Money and Finance: From the Middle Ages to Modernity

This information is for the 2017/18 session.

Teacher responsible

Prof Oliver Volckart SAR 6.10 and Dr Olivier Accominotti SAR 5.14


This course is available on the BSc in Economic History, BSc in Economic History with Economics, BSc in Economics and Economic History and BSc in Economics with Economic History. This course is available as an outside option to students on other programmes where regulations permit and to General Course students.

Course content

The course provides an overview of the main developments in monetary and financial history from 800 to the present day, taking the students from the simple beginnings of medieval European monetary history to the complex financial arrangements of the modern world. The first part of the course covers the emergence of money and finance from the medieval ages to the early modern period. The second part examines the main developments in the global financial system since the nineteenth century. Historical developments in major European and non-European countries (England, Spain, Italy, France, Germany, USA) will be discussed and compared. The course is designed to introduce students to the main concepts of money and finance (financial development, financial integration, monetary policy, banking crises etc.) and to provide a long run perspective to the current policy debate.


10 hours of lectures and 10 hours of classes in the MT. 10 hours of lectures and 10 hours of classes in the LT. 1 hour of lectures and 1 hour of classes in the ST.

10 hours of lectures and 10 hours of classes in the MT. 10 hours of lectures and 10 hours of classes in the LT. 1 hour of lectures and 1 hour of classes in the ST.

There will be a Reading Week in Week 6 of MT and LT.

Formative coursework

The students will produce 3 formative essays. The exercise will help them practice academic writing (structuring and presenting arguments, providing explanations, referencing etc.); a skill both necessary for the dissertation they are expected to write in year 3 and helpful for the exam of this course that will take place in summer term. The class presentation has a formative character, too. Students will practice presenting complex arguments to their peers and answering questions from the audience.

Indicative reading

1. Barrett, W. (1990): World Bullion Flows, 1450-1800, in: Tracy, J.D., ed., The Rise of Merchant Empires: Long-Distance Trade in the Early Modern World 1350-1750, Cambridge (Cambridge University Press), pp. 224-254.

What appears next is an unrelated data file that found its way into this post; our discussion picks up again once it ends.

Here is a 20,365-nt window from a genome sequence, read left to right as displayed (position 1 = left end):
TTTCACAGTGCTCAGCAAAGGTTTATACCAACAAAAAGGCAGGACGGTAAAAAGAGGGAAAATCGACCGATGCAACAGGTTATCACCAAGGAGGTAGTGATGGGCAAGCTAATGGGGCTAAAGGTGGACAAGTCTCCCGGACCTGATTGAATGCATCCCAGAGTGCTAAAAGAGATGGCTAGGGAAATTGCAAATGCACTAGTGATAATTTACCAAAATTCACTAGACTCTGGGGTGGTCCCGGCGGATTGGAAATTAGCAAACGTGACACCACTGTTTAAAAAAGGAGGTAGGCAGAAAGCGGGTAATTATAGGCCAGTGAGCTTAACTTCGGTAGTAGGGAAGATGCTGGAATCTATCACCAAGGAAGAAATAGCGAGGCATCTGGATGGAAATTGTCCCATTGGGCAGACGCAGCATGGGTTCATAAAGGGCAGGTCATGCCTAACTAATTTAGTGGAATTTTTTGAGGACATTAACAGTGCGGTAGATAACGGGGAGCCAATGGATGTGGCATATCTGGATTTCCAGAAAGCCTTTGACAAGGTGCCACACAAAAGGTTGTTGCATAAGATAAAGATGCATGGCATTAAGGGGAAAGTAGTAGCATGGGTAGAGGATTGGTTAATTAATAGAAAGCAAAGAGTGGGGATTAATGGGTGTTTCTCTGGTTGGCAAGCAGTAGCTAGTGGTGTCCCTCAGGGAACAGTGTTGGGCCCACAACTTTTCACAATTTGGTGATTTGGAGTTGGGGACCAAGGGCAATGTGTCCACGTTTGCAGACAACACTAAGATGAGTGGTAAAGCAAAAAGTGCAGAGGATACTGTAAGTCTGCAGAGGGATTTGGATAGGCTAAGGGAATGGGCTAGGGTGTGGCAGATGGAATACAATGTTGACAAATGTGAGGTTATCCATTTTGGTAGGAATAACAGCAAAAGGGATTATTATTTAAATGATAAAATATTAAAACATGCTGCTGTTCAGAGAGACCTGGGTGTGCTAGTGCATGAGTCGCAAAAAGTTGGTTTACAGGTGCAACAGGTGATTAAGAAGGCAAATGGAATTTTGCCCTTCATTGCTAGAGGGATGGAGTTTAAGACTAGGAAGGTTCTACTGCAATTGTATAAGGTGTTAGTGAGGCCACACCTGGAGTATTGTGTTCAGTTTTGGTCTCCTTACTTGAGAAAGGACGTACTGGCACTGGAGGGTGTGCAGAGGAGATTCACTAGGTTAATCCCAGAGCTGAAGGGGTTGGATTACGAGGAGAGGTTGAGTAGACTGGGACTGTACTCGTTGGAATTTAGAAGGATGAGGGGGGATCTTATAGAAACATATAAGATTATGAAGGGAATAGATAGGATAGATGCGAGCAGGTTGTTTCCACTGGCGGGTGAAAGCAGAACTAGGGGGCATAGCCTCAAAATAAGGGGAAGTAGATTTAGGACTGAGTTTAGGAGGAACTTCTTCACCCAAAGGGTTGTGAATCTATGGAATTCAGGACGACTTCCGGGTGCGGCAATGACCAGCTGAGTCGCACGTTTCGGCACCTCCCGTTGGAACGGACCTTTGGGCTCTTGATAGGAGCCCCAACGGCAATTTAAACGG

2. Chilosi, D. and Volckart, O. (2011). Money, States and Empire: Financial Integration and Institutional Change in Central Europe, 1400-1520. Journal of Economic History 71, 762-791.

3. Eichengreen, B. (1992), Golden Fetters: The Gold Standard and the Great Depression, 1919-1939, Oxford (Oxford University Press).

4. Eichengreen, B. (2008), Globalizing Capital: A History of the International Monetary System, Princeton (Princeton University Press).

5. Friedman, M. and A. Schwartz (1963), A Monetary History of the United States, 1867-1960, Princeton (Princeton University Press).

6. Kindleberger, C. P. (2005), Manias, Panics and Crashes. A History of Financial Crises, 5th edition, New York: Macmillan.

7. Reinhart, C. and K. Rogoff (2009), This Time Is Different: Eight Centuries of Financial Folly, Princeton (Princeton University Press).

8. Spufford, P. (1991): Money and its Use in Medieval Europe, Cambridge et al. (Cambridge University Press).


Exam (100%, duration: 3 hours) in the main exam period.

Key facts

Department: Economic History

Total students 2016/17: 80

Average class size 2016/17: 18

Capped 2016/17: No

Lecture capture used 2016/17: Yes (MT & LT)

Value: One Unit

Guidelines for interpreting course guide information

Course survey results

(2014/15 - 2016/17 combined)

1 = "best" score, 5 = "worst" score

The scores below are average responses.

Response rate: 69%



Reading list (Q2.1)


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